Here’s a question that has been floating around the internet for a while, to demonstrate how the seemingly intuitive response is not always the right one. Try this – read the following question and come up with the answer as quickly as possible.
Suppose a businessman runs a very successful business and found the secrets of wealth by being able to double his money daily. After 50 days, he reached his milestone of $1 million. How many days did he take to make $500,000?
Most people would instinctively say 25 days but the correct answer is actually 49. This simple exercise illustrates how counter-intuitive thinking about exponential growth can be. In this post, I will attempt to de-mystify a little bit of that, although I will have to appeal to some secondary school A Maths at some point. We will look into the Rule of 72, and other similar “Rules of X”, and a general way of computing how fast it takes to double, triple or multiply your money.
Rule of 72
Let me explain the Rule of 72 first. It is a simple and approximate way to determine how long it takes to double your money based on a constant rate of return. For example, if you deposit $1,000 into a bank account that offers a fixed annual rate of 2%, it will take about 72/2 = 36 years for that amount to grow to $2,000. This is extremely useful to re-frame our thinking about rate of returns to the length of time needed to observe an effect on our pot of money. Of course, the inherent assumption is that both the principal sum and the rate of return are constant, which is rarely ever the case in reality.
Note: 36 years is an approximate figure. The actual figure is 35 years, but 36 is a pretty good approximate for a such a short-cut computation compared to the algebra that will be coming later.
The table below shows how this works for other rate of returns, but it gets increasingly inaccurate with larger rate of returns (>15%).
How do we derive the Rule of 72? We will have to do some algebraic manipulations with the compound interest formula , where
is the final amount,
is the initial principal amount,
is the interest rate, and
is the time, usually measured in years because interest rates are usually on a per annum basis.
Since we want the final amount to be double that of the principal, then we substitute in to get .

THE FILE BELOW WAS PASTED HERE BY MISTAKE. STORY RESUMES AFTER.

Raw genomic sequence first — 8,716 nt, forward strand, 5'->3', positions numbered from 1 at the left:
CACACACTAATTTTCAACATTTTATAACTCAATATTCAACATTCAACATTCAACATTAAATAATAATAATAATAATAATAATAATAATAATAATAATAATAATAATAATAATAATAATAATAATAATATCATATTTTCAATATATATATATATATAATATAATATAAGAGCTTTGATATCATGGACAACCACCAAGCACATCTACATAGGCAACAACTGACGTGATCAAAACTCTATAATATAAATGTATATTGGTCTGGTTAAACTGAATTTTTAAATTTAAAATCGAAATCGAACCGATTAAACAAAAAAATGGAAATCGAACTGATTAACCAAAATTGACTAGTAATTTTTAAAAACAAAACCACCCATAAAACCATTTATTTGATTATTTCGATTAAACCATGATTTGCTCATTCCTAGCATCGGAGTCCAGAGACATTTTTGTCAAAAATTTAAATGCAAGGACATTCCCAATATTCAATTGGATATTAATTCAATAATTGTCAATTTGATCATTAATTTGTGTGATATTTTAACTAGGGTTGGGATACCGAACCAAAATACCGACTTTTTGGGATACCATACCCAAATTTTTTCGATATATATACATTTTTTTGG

Dividing both sides by gives
Taking logarithms on both sides and making the subject gives
Let and we realise that seems like a better approximation, but another consideration is how easy it is to apply the formula. 72 is better because it has more factors than 70 and thus easier to work with without using a calculator. To understand this better, try working out 70 divided by 3 or 6.
We can also do something similar to generate the table for tripling our money, except that this time, we will use instead to get the formula . And what’s the rule for tripling your money? Using the same method above, a Rule of 110 might work. But quite unlike the case for doubling, it seems that there is no consensus of a rule for tripling – a quick search show that there are several such rules used out there: Rule of 110, Rule of 114, Rule of 115 or Rule of 120.
Personally, I would go with the Rule of 114 because it balances between a reasonable margin of error and the ease of use as 114 is a multiple of 3. From the above tables, the most accurate for rates below 10% and above 10% are the Rule of 110 and Rule of 120 respectively.
One should be able to make the astute observation that only the numerator changes according to the multiple we are interested in. So for some factor that we wish our money to be multiplied by, we will substitute to get the general formula . This then gives the Rule of 144 for quadrupling, which is also intuitive because that 144 is just double of 72. For small rate of returns, computing for larger factors to multiply one’s money by is less meaningful as it will take a pretty long time, in the region of ~100 years or more.